Desai: Asian Americans Still Locked Out of Top Jobs
by Vishakha Desai, President, Asia Society
Originally presented in South China Moring Post, July 31, 2012
The Pew Center's report "The Rise of Asian Americans," which shows that Asians, not Latinos, comprise the largest group of immigrant arrivals in the United States, took many people by surprise. The data also shows that Asian Americans have the highest education and per capita income.
Together with low reported discrimination, the report paints a portrait of Asian success in America. Asian Americans should expect to have a bigger voice in American politics and, indeed, in American society.
In fact, Asian Americans remain a relatively rare sight in leadership positions, even in the corporate world. If hard work was all it took to rise into the upper echelons of power in corporate America, one would expect to see many Asian Americans at the top, especially in financial services, accounting, technology and health care.
Study after study shows the reverse to be true. For example, research conducted by Leadership Education for Asian Pacifics shows that just 30 Fortune 100 companies last year had Asians or Pacific Islanders on their boards. This is not a picture of a minority group marching inexorably towards better lives and reaching into the upper echelons of US society.
Part of the problem is an overall insistence on looking at the Asian American population largely from the point of view of its members' countries of origin.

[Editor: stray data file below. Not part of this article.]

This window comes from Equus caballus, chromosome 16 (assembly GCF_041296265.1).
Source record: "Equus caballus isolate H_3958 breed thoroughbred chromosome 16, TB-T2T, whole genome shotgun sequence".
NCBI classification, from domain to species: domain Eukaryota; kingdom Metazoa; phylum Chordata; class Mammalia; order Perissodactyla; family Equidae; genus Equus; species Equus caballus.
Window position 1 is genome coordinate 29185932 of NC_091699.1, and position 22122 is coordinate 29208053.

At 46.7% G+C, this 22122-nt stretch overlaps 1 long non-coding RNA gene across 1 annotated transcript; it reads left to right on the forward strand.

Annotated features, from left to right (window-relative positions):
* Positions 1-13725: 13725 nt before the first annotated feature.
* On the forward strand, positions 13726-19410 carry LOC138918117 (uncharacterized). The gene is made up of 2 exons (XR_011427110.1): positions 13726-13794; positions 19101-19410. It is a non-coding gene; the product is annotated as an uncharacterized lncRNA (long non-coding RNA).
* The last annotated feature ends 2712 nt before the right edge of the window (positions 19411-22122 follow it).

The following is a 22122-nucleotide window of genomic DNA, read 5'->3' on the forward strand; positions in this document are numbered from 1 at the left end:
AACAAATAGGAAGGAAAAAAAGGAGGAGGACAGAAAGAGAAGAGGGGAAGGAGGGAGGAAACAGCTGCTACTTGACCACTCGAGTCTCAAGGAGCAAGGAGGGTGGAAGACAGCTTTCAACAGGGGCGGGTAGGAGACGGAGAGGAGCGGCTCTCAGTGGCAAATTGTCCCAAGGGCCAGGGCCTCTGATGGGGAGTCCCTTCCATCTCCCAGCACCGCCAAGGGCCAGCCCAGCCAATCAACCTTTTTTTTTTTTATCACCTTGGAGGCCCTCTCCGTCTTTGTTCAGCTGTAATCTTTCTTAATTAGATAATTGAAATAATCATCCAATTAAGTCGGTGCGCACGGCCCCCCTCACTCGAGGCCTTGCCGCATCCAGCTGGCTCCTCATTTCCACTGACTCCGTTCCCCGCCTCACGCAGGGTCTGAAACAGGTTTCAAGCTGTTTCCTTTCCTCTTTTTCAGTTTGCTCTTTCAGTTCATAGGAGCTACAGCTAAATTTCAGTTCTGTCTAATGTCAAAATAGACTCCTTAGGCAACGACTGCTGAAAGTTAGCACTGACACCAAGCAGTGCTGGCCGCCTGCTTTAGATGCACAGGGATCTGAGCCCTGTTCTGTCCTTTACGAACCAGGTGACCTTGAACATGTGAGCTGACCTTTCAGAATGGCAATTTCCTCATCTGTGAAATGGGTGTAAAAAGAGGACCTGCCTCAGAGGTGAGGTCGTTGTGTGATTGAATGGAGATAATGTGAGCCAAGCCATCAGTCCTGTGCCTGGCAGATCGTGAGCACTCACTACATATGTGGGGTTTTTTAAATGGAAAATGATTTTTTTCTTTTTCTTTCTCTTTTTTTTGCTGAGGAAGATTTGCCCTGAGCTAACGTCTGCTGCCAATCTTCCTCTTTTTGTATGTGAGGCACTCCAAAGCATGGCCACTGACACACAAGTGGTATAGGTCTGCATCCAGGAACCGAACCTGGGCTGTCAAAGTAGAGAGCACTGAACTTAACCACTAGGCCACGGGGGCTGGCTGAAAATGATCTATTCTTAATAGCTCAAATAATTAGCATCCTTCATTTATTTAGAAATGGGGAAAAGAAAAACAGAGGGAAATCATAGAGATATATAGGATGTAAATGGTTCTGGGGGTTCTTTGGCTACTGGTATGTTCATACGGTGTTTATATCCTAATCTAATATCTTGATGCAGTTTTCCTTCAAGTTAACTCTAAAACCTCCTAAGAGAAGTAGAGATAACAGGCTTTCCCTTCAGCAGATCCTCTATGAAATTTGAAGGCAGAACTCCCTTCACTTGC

But we have seen from workplace data that time in the U.S. or nativity is a critical factor. Asian immigrants who arrive in the U.S. at younger ages are more like their native-born counterparts in outlook and perspective.
In addition, the perception of Asian Americans as the "perpetual other" is alive and well. Indeed, the rise of Asia itself, and United States companies' resulting focus on the Asian market, has in many ways served to amplify it.
We see this when companies hold up their activities in Asia as examples of what they are doing for the Asian American community. There is also the insidious inference that people who choose to call themselves Chinese American are clinging to a non-American identity, whereas people who call themselves, say, Italian American, are above suspicion.
In many ways, Asian Americans are caught in a no-win situation. When their behavior aligns with preconceptions, if they are shy and non-assertive, this is used to justify passing them over for promotion or important projects. On the other hand, when Asian Americans exhibit leadership behaviors similar to those of non-Asians, they are perceived as overly aggressive.
The "model minority" myth perpetuated by the Pew research is misleading. At its core, it contains a highly objectionable assumption that other minorities do not work hard enough to succeed.